Film

Two New Documentaries That Show Us the Lasting Impact of American Music in the 60s

For today’s generations, the films hold many lessons about the creative force of the individual.

At a time when the US is under much pressure and being reviled around the world, often with an ugly sense of schadenfreude, two films that released earlier this year (in America so far, hopefully elsewhere later) provide a much-needed perspective on the country’s cultural influence that changed the world for good. Once Were Brothers and Laurel Canyon are ostensibly just music documentaries but like the music itself, a lot else.

Once Were Brothers tells the story of The Band – formed by four Canadians and an American, beginning life as a back-up band (as the Hawks), and then being chosen by Bob Dylan in the mid-1960s to be his touring band. Dylan’s presence and ensuing influence inspired them to artistic courage and originality that elevated them to becoming one of the most influential and revered music bands in rock history. Sadly, their story ended prematurely, but with the greatest send-off in music history till date – Martin Scorsese’s film The Last Waltz. Forty-four years after that landmark goodbye, this film tells their entire story, from their main songwriter Robbie Robertson’s point-of-view, addressing later years controversies as well.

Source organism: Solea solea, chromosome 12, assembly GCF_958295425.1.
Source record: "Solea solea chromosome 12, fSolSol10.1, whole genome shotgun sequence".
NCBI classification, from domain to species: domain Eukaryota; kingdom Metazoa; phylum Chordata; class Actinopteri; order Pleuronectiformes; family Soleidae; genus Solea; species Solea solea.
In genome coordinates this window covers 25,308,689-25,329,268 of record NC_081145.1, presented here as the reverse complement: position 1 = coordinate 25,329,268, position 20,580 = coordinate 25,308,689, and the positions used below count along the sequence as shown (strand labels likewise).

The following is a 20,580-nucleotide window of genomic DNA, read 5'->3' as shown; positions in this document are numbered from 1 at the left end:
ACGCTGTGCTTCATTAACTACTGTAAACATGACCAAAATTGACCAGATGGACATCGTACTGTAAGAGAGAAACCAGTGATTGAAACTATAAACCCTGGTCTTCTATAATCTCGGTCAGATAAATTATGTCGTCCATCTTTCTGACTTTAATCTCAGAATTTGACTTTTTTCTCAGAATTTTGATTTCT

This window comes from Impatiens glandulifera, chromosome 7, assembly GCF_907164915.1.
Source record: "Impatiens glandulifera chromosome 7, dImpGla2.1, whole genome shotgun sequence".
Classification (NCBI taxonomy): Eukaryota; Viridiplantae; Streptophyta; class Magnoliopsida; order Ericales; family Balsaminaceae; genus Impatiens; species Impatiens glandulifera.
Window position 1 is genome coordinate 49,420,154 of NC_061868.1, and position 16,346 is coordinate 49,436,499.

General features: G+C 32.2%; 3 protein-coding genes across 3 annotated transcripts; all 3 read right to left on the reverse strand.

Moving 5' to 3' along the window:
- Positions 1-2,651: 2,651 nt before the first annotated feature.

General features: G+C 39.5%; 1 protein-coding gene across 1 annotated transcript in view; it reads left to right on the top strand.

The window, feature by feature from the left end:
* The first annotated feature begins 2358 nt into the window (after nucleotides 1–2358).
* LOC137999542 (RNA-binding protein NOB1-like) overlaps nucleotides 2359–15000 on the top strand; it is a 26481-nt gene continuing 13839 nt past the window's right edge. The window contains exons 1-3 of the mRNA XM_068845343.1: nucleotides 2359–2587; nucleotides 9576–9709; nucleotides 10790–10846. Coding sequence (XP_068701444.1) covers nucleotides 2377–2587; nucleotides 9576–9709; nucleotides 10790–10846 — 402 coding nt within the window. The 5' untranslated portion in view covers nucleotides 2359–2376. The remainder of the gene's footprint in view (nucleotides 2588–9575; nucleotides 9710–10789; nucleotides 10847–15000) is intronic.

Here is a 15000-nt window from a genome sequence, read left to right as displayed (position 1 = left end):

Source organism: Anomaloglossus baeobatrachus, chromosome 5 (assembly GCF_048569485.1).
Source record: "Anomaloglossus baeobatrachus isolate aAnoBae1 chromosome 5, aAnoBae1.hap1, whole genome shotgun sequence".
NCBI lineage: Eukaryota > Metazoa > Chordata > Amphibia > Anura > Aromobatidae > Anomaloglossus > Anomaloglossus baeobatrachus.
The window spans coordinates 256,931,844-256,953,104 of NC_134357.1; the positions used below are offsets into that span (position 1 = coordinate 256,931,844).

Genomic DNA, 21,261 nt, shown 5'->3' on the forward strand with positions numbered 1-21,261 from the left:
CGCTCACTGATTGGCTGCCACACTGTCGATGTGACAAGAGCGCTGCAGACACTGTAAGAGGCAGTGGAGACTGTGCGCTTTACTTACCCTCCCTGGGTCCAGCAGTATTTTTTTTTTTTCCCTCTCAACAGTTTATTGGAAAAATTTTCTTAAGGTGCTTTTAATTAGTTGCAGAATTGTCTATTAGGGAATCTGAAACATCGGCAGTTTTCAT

Laurel Canyon is a two-part miniseries that tells the story of how a rustic suburb in central Los Angeles became an unlikely centre in the 1960s for a musical revolution that changed not just America but the world. At its centre was another Canadian musician who had moved there – Joni Mitchell, confident in an otherworldly way, with a gift for the ages, using her own influences to become a huge influence herself eventually in an ecosystem that also spawned The ByrdsCSN&YBuffalo SpringfieldThe DoorsThe Mamas & the PapasJackson BrowneThe Flying Burrito Brothers and many more, including the Elvis of the 1970s – Linda Ronstadt, who made many a career by simply covering an artist’s song with her once-in-a-generation voice.